Elusive Sky was a dangerous horse.
Desperate to evade the touch of humans, the darkly brooding animal flinched away from the brush, pinned his ears if someone got too near, and even cow-kicked CANTER Mid Atlantic volunteer Jessica Morthole to the ground.
But the impeccably bred 16.1 hand dark bay wasn’t a bad horse, Morthole says. He was a body sore horse. And that was the big difference.
“When he arrived last spring (at my farm) for retraining, I realized immediately that though he was sound, he was super body sore to the point that you couldn’t even run a brush down his side,” Morthole says. “And he quickly became sore all over his body to the point that he experienced what we call ‘the racehorse crash.’
“He quickly dropped 200 pounds and looked so bad that we jokingly said we should hide him behind the barn” so nobody could see him.”
Though there’s no telling what hurt or why—all his x-rays and ultrasound reports were normal—Morthole suspects that the abrupt change from track life, and change in feed and any medications he may have been on, caused a strong withdrawal reaction.
Sire: Sky Mesa
Dam: Elusive Joy
Foal date: March 7, 2008
Earnings: $69,040“I’d given him a month off, but when I tried to get on him, he was violent,” she says. “You couldn’t put your legs near him. One day I was standing on the mounting block next to him and he kicked me really badly; he was that angry. He knocked me off the block” onto the ground.
When she stood back up and brushed the arena dirt from her britches, Morthole decided a change in plan was in order. With all the potential she saw, she wouldn’t give up on him. But instead, shipped him to a trainer who could teach him to behave at the mounting block.
“My friend spent a month just getting on and off him,” she says. “He was still at that point really body sore, and he looked very bad. There was nothing you could put your finger on to explain it. Just everything hurt him.”
But hidden beneath the pain and the bad attitude lurked the robust heart of a willing sport horse and cuddly equine friend.
While nobody else could see any good that could come of Sky, not Morthole’s associates who stopped by her barn, nor prospective buyers, Morthole and her friend Amanda Froelich were certain that beneath the rough exterior was a gem of an animal.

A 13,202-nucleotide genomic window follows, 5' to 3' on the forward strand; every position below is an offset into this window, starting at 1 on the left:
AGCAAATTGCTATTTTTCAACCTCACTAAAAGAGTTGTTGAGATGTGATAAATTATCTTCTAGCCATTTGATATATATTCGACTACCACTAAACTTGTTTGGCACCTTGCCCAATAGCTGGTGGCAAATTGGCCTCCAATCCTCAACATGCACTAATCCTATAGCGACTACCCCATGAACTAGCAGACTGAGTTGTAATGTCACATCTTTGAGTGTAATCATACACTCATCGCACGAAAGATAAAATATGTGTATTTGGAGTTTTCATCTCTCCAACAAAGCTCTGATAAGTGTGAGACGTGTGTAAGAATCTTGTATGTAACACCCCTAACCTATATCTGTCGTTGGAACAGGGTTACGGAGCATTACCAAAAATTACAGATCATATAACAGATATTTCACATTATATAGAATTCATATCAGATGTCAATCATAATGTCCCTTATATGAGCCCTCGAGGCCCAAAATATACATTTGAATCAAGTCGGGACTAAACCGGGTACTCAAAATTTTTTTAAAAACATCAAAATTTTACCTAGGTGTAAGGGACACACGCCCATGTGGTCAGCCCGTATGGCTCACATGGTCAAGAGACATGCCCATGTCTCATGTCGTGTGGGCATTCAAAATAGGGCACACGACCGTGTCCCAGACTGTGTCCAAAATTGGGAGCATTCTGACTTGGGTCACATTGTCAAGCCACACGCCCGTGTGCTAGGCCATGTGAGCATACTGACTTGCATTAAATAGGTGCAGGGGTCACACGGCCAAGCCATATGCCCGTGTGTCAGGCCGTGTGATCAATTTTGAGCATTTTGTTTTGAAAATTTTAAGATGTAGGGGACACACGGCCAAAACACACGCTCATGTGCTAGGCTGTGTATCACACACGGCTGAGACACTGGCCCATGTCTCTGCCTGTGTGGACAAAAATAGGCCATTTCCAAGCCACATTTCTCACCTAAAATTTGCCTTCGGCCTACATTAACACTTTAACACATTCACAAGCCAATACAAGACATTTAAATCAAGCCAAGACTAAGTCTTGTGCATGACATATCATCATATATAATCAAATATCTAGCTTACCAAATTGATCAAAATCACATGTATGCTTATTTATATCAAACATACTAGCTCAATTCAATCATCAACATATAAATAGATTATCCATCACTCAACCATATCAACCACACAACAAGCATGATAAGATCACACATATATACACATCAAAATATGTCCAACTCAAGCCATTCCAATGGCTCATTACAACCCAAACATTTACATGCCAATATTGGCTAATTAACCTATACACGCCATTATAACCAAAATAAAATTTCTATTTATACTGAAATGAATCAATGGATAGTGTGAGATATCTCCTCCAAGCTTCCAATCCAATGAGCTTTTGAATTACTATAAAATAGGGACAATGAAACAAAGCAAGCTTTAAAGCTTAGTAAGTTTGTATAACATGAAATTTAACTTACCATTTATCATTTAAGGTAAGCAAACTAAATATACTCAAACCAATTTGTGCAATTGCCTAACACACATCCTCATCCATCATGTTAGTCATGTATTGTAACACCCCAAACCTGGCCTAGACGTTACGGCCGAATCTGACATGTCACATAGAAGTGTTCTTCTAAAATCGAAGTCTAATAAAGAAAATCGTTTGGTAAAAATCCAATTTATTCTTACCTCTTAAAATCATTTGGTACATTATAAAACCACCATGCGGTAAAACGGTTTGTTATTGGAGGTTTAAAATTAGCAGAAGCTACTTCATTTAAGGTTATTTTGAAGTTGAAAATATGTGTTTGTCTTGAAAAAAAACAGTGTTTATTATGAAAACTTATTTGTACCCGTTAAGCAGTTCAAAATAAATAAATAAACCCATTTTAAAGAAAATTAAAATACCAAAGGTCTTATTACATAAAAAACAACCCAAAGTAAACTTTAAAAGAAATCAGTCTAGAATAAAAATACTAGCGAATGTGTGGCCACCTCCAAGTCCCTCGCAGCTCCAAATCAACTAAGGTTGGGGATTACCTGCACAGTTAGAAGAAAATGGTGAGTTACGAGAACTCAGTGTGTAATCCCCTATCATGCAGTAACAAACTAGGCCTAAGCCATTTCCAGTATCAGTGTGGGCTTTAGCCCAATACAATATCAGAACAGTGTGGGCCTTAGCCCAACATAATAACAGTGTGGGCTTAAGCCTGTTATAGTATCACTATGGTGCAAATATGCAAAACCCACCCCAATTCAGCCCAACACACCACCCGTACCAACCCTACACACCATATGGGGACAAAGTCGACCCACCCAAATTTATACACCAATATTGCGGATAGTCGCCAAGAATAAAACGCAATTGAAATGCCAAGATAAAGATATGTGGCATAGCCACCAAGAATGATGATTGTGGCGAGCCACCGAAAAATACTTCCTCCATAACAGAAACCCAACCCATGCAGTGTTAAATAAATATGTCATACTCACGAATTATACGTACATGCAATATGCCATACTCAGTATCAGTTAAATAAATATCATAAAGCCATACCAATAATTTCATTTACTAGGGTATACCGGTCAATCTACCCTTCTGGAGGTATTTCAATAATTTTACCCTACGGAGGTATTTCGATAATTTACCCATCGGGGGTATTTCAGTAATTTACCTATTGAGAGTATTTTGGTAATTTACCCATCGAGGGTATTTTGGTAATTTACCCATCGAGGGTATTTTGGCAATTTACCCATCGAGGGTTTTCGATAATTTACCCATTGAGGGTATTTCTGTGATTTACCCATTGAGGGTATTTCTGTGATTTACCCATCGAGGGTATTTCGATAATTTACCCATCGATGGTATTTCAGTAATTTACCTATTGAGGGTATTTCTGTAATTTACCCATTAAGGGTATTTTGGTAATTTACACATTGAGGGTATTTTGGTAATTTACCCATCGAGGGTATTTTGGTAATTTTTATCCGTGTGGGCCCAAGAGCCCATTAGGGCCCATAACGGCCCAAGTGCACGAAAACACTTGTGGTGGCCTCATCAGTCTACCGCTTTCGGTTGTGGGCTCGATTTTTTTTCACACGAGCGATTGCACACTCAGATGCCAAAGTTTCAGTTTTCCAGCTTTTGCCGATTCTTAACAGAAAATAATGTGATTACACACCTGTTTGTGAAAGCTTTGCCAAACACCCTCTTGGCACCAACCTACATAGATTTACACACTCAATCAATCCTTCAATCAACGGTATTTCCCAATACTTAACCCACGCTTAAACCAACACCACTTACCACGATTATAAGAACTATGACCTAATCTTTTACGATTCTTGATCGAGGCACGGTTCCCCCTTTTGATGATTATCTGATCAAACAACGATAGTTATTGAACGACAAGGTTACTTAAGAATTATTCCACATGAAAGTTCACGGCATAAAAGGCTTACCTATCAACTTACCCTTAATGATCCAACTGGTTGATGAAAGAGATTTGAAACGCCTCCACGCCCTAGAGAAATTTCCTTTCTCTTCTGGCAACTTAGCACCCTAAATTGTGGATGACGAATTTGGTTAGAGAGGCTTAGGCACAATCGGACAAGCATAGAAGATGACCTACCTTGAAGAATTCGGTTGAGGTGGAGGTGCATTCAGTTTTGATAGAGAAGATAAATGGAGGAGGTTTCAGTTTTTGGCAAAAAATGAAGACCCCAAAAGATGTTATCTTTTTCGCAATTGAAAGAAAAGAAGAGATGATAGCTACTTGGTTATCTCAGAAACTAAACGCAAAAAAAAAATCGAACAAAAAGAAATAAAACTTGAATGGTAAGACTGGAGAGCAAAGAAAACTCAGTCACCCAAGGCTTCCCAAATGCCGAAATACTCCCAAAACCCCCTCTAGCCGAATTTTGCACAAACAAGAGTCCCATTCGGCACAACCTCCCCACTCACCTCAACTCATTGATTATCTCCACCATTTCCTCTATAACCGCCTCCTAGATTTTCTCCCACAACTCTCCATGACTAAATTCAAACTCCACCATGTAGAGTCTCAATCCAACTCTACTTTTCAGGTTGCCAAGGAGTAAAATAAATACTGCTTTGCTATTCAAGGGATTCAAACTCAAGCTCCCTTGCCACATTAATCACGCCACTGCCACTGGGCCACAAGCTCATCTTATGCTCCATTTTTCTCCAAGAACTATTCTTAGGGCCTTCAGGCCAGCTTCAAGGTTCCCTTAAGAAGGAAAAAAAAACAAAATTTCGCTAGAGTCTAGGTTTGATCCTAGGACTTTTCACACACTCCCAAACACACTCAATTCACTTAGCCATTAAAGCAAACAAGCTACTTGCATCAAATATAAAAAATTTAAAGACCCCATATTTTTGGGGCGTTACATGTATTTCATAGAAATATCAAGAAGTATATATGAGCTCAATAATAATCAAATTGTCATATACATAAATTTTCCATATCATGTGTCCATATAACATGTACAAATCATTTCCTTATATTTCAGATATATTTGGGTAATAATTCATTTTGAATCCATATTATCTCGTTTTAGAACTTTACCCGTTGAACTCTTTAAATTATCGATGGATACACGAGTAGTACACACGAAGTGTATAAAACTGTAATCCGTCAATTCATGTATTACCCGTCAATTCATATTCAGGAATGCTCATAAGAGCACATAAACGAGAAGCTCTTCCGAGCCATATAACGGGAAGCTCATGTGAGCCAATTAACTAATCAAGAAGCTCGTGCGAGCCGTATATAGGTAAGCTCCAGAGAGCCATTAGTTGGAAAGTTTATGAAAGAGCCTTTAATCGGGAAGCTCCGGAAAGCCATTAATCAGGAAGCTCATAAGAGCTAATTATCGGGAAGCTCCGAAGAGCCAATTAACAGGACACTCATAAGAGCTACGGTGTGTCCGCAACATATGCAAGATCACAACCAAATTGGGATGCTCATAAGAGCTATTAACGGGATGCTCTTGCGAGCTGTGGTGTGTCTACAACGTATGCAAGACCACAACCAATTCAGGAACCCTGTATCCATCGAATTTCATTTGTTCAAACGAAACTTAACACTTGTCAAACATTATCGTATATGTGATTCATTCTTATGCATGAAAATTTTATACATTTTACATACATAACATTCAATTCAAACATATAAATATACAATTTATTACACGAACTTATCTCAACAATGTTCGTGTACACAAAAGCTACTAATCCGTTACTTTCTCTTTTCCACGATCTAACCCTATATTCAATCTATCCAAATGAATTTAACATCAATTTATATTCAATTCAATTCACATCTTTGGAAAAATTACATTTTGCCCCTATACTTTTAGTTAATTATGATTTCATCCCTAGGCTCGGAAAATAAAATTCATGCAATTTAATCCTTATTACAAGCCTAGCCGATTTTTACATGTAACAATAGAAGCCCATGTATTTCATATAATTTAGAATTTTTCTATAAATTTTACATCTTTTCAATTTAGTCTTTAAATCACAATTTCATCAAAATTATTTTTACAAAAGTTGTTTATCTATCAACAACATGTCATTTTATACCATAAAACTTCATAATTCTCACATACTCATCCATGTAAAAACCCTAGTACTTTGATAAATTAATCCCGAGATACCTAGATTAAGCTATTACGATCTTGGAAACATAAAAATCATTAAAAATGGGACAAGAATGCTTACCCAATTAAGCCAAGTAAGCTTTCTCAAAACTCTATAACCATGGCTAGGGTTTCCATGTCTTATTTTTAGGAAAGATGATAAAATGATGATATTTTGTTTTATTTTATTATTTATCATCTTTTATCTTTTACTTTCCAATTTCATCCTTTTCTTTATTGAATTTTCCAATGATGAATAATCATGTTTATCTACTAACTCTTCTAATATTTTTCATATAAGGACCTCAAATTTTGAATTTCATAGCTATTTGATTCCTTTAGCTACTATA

Working together, the women dissolved the anger and the fear, like an art restorer who lovingly pulls out the original beauty of a painting.
“Sometimes we had five-minute lessons,” says Froelich, who worked with Morthole to teach Sky to accept their presence. “If he behaved, the lesson would end. We did this for a while, and built up to half-hour lessons.”
As the pair worked, Sky began to show a different side to himself, she adds.
“He used to hide in the corner of his stall. He was very angry,” Froelich says. “Slowly he showed us this incredible personality, and he follows us like a puppy.”
Subsequent riding lessons also revealed that Sky had a huge jump in him, and the bravery to power through a private schooling lesson on a cross-country field in a thunderstorm. He didn’t turn a hair.
After that ride, soaking wet from the storm, Froelich was overjoyed as she announced to Morthole who had come watch her ride: “This horse is sold, I’m buying him.”
Says Froelich, “I used to get so defensive and upset when people would come to the barn, see him, and rip him to shreds. I knew this horse had so much potential. That’s what really got me. Nobody else saw it. But I did.”